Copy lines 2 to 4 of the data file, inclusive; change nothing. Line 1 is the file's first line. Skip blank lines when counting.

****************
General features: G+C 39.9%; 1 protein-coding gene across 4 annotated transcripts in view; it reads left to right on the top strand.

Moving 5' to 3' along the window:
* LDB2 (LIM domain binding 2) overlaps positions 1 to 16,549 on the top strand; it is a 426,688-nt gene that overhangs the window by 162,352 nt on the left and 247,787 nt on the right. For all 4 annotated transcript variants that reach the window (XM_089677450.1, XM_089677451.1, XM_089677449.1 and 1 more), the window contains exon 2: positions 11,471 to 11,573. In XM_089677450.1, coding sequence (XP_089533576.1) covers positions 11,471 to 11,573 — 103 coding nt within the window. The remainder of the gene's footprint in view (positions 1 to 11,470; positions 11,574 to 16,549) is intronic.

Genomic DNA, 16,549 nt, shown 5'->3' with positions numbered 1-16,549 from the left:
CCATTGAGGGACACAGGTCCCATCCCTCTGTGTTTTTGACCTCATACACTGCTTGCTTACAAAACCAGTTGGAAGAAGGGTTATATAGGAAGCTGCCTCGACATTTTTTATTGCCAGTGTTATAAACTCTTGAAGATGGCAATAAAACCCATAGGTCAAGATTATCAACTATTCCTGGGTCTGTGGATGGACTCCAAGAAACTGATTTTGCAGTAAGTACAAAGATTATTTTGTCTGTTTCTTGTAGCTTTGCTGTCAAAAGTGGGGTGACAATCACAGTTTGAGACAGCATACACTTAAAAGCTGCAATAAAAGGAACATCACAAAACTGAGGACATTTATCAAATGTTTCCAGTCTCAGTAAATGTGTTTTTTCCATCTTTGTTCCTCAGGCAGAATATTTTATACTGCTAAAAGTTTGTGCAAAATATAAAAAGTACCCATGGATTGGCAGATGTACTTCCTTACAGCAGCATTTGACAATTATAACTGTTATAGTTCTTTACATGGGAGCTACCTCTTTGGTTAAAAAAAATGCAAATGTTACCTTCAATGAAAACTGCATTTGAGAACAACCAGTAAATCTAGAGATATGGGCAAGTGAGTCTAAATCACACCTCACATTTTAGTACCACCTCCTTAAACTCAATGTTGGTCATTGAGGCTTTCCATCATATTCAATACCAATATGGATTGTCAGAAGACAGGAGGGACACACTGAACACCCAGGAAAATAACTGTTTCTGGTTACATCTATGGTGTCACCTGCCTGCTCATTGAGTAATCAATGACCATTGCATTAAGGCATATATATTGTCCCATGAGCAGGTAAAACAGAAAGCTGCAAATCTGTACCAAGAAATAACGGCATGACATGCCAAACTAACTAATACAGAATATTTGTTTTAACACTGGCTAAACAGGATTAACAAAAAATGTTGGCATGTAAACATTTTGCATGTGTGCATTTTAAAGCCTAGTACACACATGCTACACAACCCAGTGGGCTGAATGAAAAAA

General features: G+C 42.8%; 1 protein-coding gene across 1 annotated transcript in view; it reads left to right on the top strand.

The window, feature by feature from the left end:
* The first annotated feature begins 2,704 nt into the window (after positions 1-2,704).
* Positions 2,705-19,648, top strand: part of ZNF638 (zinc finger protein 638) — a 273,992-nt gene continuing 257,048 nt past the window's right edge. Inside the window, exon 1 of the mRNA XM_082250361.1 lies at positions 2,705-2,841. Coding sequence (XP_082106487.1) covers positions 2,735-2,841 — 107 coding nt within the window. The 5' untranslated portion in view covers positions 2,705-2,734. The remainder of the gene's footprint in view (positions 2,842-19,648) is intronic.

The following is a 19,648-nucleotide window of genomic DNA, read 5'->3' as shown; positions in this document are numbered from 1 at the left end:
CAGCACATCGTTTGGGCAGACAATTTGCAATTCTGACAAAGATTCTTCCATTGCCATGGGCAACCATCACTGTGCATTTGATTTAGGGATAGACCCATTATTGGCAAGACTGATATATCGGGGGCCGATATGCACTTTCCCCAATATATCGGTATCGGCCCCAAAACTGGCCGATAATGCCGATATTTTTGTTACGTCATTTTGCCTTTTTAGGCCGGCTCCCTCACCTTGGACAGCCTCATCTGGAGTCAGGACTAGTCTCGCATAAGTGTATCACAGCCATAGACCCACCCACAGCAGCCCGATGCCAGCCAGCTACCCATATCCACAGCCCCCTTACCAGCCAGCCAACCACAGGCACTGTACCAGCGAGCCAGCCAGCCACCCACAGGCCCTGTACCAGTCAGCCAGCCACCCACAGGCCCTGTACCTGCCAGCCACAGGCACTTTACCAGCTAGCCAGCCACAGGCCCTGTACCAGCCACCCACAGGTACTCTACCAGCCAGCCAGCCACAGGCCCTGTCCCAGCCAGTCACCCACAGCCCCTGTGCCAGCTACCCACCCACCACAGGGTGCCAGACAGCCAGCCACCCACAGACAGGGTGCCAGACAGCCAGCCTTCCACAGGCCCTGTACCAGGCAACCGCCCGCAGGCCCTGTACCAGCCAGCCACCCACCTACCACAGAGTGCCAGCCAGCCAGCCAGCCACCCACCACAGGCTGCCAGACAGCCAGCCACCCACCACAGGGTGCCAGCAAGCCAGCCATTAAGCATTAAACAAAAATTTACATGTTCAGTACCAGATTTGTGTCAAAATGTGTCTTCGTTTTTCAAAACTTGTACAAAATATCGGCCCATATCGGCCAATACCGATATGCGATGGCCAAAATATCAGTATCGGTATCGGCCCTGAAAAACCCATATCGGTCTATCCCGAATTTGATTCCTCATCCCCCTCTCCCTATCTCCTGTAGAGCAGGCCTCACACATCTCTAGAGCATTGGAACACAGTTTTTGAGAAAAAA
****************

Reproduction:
Moving 5' to 3' along the window:
* LDB2 (LIM domain binding 2) overlaps positions 1 to 16,549 on the top strand; it is a 426,688-nt gene that overhangs the window by 162,352 nt on the left and 247,787 nt on the right. For all 4 annotated transcript variants that reach the window (XM_089677450.1, XM_089677451.1, XM_089677449.1 and 1 more), the window contains exon 2: positions 11,471 to 11,573. In XM_089677450.1, coding sequence (XP_089533576.1) covers positions 11,471 to 11,573 — 103 coding nt within the window. The remainder of the gene's footprint in view (positions 1 to 11,470; positions 11,574 to 16,549) is intronic.

Genomic DNA, 16,549 nt, shown 5'->3' with positions numbered 1-16,549 from the left: